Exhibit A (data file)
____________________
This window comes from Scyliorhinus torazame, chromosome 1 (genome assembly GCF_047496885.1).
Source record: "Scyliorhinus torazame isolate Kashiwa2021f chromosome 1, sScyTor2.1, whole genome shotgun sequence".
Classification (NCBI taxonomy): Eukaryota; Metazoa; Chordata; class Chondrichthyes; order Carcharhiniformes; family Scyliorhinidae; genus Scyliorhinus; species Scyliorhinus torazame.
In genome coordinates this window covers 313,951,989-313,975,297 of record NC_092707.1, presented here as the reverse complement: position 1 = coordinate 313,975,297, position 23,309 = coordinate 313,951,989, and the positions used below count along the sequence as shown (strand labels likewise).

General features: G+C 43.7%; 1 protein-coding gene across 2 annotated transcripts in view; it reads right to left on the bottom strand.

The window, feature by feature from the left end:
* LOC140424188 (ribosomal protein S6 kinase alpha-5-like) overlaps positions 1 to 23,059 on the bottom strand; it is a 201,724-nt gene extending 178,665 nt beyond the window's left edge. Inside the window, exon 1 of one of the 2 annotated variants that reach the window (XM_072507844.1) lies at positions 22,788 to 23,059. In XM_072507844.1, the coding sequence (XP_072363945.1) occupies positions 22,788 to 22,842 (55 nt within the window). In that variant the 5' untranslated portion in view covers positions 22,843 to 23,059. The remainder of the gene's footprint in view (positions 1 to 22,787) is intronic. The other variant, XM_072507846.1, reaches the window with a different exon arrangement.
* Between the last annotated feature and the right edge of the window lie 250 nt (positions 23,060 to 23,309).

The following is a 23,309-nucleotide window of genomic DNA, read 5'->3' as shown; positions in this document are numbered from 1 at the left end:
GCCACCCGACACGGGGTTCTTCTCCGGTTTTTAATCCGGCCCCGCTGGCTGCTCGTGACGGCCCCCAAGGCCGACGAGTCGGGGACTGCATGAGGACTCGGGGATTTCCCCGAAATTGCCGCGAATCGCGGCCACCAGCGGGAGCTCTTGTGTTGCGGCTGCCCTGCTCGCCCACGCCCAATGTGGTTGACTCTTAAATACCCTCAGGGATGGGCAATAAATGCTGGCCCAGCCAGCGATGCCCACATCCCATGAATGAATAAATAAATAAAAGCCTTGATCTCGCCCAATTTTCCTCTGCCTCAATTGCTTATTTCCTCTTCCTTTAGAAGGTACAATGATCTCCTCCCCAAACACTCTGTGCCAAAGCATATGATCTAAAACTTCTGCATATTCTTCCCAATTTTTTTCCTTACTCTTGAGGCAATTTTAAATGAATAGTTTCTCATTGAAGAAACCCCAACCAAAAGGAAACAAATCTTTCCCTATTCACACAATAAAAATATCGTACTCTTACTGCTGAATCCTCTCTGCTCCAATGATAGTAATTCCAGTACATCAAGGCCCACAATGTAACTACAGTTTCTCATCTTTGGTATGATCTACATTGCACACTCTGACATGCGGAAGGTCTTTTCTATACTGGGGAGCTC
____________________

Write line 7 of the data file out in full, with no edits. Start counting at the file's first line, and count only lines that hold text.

* LOC140424188 (ribosomal protein S6 kinase alpha-5-like) overlaps positions 1 to 23,059 on the bottom strand; it is a 201,724-nt gene extending 178,665 nt beyond the window's left edge. Inside the window, exon 1 of one of the 2 annotated variants that reach the window (XM_072507844.1) lies at positions 22,788 to 23,059. In XM_072507844.1, the coding sequence (XP_072363945.1) occupies positions 22,788 to 22,842 (55 nt within the window). In that variant the 5' untranslated portion in view covers positions 22,843 to 23,059. The remainder of the gene's footprint in view (positions 1 to 22,787) is intronic. The other variant, XM_072507846.1, reaches the window with a different exon arrangement.